Ogden Avalanche Advisory

Forecaster: Drew Hardesty


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Danger by aspect and elevation on slopes approaching 35° or steeper.
(click HERE for tomorrow's danger rating)

Danger Rose Tutorial

We'll have LOW danger with some very very shallow loose snow slides. We'll need more snow and wind for the danger to rise significantly.


Skies are overcast this morning on the heels of what looks to be a 1-2" nice little storm. Table scraps, really, if you look at the 16" of new down in the La Sals and Abajos. They have their Avalanche Warning, we'll have areas of Moderate. Oh well. Soon enough. Winds are out of the west northwest and generally less than 15mph. Along the most exposed ridges, they've just started to blow 20mph with gusts to 30. Temps are in the low teens and single digits up high and in the low 20s down low. The new white stuff improved conditions somewhat while also thinly veiling the still protruding rocks and stumps in this vertically challenged snowpack.


We had no reports of much in the Ogden mountains as they received only 1-2" of snow. In the central Wasatch...

Finally something across the ticker tape yesterday. Many observers reported long running sluffs (see Mark White's and Dave Kelly's pics) and some shallow soft slab development, particularly just off the ridgelines up high. One skier (thanks for the report) in mid-Little Cottonwood triggered and was briefly caught and carried in a 4-5" deep and 40' wide soft slab in steep rocky high northerly terrain. Collapsing and cracking was noted as well.

While not a surprise, the snowpack is certainly tipping its hand as to what's to come.


      Over the next 24 hours.

We've had seemingly weeks of a soporific (sleep-inducing) snowpack. It's time to be on your game again. Choose test slopes, and perform safe ski and slope cuts to determine the reactivity of the snow. Simple shovel/tilt tests(warning - not ours/turn volume down - but good demonstration) will clearly tease out the weak interface of the new snow and the underlying facets and/or surface hoar. The weak snow lies on a variety of aspects and elevations...the load required limited to the mid and upper elevations that maybe saw a touch of wind and/or "stiffening" of the new snow.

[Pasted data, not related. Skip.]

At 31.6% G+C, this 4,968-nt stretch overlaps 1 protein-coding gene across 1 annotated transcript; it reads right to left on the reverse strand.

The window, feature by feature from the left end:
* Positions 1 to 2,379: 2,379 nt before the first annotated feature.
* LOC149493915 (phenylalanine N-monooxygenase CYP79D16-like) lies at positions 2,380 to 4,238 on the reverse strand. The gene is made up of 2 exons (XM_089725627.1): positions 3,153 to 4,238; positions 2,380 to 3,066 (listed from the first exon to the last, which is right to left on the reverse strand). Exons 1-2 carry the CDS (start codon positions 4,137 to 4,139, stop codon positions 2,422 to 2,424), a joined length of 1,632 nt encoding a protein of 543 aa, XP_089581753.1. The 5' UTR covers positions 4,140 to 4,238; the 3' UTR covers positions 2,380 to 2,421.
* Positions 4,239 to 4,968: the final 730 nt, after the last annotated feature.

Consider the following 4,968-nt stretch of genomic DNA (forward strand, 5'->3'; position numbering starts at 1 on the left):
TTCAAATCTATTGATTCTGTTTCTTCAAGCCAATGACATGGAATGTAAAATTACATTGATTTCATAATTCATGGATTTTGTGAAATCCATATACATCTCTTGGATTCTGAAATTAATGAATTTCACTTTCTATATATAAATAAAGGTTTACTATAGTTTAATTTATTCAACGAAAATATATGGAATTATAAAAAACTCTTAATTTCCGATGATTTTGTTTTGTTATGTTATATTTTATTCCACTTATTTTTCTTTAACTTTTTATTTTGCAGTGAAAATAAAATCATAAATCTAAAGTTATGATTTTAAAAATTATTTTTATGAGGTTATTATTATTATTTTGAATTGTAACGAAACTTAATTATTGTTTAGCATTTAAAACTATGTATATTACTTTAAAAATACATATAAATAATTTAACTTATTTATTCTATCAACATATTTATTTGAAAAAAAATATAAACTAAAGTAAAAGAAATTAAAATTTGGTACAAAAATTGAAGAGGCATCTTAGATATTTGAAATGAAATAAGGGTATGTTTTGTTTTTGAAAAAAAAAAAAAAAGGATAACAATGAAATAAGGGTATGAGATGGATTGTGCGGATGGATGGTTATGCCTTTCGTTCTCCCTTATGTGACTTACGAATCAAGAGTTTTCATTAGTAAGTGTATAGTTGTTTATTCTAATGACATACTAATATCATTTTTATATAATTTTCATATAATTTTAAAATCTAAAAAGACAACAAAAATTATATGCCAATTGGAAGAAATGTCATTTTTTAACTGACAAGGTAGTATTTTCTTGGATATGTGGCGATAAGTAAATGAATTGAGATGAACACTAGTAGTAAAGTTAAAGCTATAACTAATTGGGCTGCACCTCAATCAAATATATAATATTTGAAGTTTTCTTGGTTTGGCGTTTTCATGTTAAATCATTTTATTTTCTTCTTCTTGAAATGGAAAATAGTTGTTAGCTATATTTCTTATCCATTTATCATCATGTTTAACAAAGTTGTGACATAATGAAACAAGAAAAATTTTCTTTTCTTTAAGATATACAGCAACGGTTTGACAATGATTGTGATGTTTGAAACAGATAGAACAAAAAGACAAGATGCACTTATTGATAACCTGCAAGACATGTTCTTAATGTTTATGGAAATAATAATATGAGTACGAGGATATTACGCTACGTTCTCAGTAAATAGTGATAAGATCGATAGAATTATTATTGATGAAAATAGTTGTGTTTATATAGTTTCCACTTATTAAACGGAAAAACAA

Over the next 24 hours.

The new snow will remain sensitive to human provocation on the steepest slopes. You'll find that even in areas that only picked up a couple inches the snow will remain sensitive. If moving through steep terrain, traverse often and move from sub-ridge to sub-ridge to avoid the cascading loose snow. Remember the standard protocol - one at a time, get out of the way at the bottom, have a plan.


We'll have mostly cloudy skies today. Temps will be be in the upper teens up high, the low 20s down low. Winds will be northwesterly and light, though perhaps 20-25mph along the 11,000' ridge lines. The next storm splits sharply tomorrow night and we'll have more time for the snowpack to rot once again.


If you trigger an avalanche in the backcountry - especially if you are adjacent to a ski area – please call the following teams to alert them to the slide and whether anyone is missing or not. Rescue teams can be exposed to significant hazard when responding to avalanches, and do not want to do so when unneeded. Thanks.

Salt Lake – Alta Central (801-742-2033)

Ogden – Snowbasin Patrol Dispatch (801-620-1017)

Provo – Sundance Patrol Dispatch (801-223-4150)

Dawn Patrol Forecast Hotline, updated by 05:30: 888-999-4019 option 8.

Daily observations are frequentlypostedby 10 pm each evening.

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The information in this advisory is from the U.S. Forest Service, which is solely responsible for its content. This advisory describes general avalanche conditions and local variations always occur.

We will update this forecast tomorrow morning. Thanks for calling.

This information does not apply to developed ski areas or highways where avalanche control is normally done.  This advisory is from the U.S.D.A. Forest Service, which is solely responsible for its content. This advisory describes general avalanche conditions and local variations always occur.

This advisory provided by the USDA Forest Service, in partnership with:

The Friends of the Utah Avalanche Center, Utah Division of State Parks and Recreation, Utah Division of Emergency Management, Salt Lake County, Salt Lake Unified Fire Authority and the friends of the La Sal Avalanche Center. See our Sponsors Page for a complete list.